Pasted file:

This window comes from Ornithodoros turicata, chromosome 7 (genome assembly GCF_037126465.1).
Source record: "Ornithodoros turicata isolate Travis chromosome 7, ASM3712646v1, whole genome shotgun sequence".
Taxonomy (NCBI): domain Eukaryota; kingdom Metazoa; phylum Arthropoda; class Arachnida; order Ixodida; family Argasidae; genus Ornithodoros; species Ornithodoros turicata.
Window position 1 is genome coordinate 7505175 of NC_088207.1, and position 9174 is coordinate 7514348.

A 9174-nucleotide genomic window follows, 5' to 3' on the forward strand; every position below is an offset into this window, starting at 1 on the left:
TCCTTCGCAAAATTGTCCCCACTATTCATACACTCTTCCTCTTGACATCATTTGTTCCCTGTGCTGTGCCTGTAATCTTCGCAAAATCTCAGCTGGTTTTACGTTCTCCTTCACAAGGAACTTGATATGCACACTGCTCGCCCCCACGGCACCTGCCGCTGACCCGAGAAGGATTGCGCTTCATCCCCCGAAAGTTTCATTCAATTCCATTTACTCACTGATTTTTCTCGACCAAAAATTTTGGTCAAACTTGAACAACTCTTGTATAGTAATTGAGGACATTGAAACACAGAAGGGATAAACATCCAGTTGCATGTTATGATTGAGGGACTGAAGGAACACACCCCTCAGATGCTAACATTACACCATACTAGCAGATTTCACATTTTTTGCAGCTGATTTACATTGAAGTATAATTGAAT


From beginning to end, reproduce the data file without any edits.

This window comes from Ornithodoros turicata, chromosome 7 (genome assembly GCF_037126465.1).
Source record: "Ornithodoros turicata isolate Travis chromosome 7, ASM3712646v1, whole genome shotgun sequence".
Taxonomy (NCBI): domain Eukaryota; kingdom Metazoa; phylum Arthropoda; class Arachnida; order Ixodida; family Argasidae; genus Ornithodoros; species Ornithodoros turicata.
Window position 1 is genome coordinate 7505175 of NC_088207.1, and position 9174 is coordinate 7514348.

A 9174-nucleotide genomic window follows, 5' to 3' on the forward strand; every position below is an offset into this window, starting at 1 on the left:
TCCTTCGCAAAATTGTCCCCACTATTCATACACTCTTCCTCTTGACATCATTTGTTCCCTGTGCTGTGCCTGTAATCTTCGCAAAATCTCAGCTGGTTTTACGTTCTCCTTCACAAGGAACTTGATATGCACACTGCTCGCCCCCACGGCACCTGCCGCTGACCCGAGAAGGATTGCGCTTCATCCCCCGAAAGTTTCATTCAATTCCATTTACTCACTGATTTTTCTCGACCAAAAATTTTGGTCAAACTTGAACAACTCTTGTATAGTAATTGAGGACATTGAAACACAGAAGGGATAAACATCCAGTTGCATGTTATGATTGAGGGACTGAAGGAACACACCCCTCAGATGCTAACATTACACCATACTAGCAGATTTCACATTTTTTGCAGCTGATTTACATTGAAGTATAATTGAAT